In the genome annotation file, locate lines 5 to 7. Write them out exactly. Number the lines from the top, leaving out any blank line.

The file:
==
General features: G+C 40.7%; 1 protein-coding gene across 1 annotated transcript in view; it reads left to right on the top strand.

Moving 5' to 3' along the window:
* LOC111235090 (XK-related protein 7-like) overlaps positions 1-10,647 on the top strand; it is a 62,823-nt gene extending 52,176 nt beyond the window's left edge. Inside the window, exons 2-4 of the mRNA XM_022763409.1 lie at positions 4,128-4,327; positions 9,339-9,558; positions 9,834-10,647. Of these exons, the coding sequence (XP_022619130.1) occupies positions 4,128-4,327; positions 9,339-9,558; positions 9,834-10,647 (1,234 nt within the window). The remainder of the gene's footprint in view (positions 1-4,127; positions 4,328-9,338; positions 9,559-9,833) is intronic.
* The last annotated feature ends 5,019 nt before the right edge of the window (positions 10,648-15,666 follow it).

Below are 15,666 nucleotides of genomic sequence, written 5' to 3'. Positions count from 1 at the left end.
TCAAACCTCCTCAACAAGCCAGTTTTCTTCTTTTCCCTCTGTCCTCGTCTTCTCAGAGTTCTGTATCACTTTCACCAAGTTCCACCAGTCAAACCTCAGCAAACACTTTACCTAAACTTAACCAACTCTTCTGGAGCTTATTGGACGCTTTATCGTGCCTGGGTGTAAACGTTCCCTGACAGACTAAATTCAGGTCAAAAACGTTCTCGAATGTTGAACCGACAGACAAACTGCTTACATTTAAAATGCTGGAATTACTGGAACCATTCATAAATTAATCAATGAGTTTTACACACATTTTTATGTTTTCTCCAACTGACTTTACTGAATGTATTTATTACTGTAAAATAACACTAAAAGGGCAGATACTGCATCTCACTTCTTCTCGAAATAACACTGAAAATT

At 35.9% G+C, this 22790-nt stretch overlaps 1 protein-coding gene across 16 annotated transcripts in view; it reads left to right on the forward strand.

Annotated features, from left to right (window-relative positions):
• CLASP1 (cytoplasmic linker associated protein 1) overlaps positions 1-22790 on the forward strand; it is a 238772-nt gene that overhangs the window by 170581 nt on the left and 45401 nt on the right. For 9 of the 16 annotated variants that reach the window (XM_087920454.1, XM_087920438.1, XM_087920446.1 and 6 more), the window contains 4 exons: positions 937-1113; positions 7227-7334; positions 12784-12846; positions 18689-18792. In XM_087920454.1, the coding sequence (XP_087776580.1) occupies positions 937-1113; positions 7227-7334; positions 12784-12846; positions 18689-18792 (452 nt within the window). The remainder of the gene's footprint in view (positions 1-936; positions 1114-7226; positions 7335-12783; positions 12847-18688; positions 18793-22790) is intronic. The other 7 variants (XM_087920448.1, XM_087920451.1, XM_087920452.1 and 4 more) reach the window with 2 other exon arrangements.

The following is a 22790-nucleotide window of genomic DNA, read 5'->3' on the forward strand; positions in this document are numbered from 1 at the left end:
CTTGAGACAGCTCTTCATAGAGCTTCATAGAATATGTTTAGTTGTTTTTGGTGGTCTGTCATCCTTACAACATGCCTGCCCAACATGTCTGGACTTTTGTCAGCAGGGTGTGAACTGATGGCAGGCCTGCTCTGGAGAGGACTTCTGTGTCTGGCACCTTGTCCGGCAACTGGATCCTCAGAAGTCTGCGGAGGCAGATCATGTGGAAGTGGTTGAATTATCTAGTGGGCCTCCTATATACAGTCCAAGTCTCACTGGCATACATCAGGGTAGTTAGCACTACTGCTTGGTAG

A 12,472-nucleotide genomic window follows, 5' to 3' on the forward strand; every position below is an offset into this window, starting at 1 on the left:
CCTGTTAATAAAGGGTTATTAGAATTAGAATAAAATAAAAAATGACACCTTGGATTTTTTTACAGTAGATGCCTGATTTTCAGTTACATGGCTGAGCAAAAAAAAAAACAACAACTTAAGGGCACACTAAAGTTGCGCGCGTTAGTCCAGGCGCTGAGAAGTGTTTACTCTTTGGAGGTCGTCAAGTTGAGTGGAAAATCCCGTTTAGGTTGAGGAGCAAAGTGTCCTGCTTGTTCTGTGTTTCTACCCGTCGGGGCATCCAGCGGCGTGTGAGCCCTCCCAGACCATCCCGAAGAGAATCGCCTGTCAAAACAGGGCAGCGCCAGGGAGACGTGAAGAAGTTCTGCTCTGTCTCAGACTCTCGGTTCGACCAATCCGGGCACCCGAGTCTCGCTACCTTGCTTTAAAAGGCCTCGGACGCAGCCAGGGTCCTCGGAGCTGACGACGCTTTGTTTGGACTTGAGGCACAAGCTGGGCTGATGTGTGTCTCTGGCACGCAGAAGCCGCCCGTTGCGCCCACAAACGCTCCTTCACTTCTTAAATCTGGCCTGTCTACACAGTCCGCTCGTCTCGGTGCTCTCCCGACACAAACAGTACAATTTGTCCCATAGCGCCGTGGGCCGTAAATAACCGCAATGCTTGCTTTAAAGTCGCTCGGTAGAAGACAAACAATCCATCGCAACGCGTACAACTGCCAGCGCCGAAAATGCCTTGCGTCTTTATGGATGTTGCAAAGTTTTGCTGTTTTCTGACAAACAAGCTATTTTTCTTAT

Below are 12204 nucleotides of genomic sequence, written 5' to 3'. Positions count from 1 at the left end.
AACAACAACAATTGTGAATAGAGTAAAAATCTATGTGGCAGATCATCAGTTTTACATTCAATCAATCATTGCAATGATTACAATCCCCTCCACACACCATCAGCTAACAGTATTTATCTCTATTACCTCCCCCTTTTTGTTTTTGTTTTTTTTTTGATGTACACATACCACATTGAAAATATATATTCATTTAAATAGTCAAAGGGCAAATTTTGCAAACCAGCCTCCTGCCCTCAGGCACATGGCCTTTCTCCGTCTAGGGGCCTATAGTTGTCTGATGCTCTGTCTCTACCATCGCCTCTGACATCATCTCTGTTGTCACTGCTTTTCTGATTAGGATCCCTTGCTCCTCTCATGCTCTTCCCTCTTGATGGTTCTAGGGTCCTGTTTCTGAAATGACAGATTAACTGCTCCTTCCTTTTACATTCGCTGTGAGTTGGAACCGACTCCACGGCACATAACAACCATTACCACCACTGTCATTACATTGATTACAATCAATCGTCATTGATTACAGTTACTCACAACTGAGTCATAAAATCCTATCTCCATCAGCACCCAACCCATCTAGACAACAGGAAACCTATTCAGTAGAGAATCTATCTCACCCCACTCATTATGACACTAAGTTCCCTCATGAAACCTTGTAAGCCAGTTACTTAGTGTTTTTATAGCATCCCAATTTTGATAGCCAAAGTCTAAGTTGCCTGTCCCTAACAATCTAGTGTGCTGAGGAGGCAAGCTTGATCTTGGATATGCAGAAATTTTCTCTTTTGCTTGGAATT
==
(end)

Below are 15,666 nucleotides of genomic sequence, written 5' to 3'. Positions count from 1 at the left end.
TCAAACCTCCTCAACAAGCCAGTTTTCTTCTTTTCCCTCTGTCCTCGTCTTCTCAGAGTTCTGTATCACTTTCACCAAGTTCCACCAGTCAAACCTCAGCAAACACTTTACCTAAACTTAACCAACTCTTCTGGAGCTTATTGGACGCTTTATCGTGCCTGGGTGTAAACGTTCCCTGACAGACTAAATTCAGGTCAAAAACGTTCTCGAATGTTGAACCGACAGACAAACTGCTTACATTTAAAATGCTGGAATTACTGGAACCATTCATAAATTAATCAATGAGTTTTACACACATTTTTATGTTTTCTCCAACTGACTTTACTGAATGTATTTATTACTGTAAAATAACACTAAAAGGGCAGATACTGCATCTCACTTCTTCTCGAAATAACACTGAAAATT

At 35.9% G+C, this 22790-nt stretch overlaps 1 protein-coding gene across 16 annotated transcripts in view; it reads left to right on the forward strand.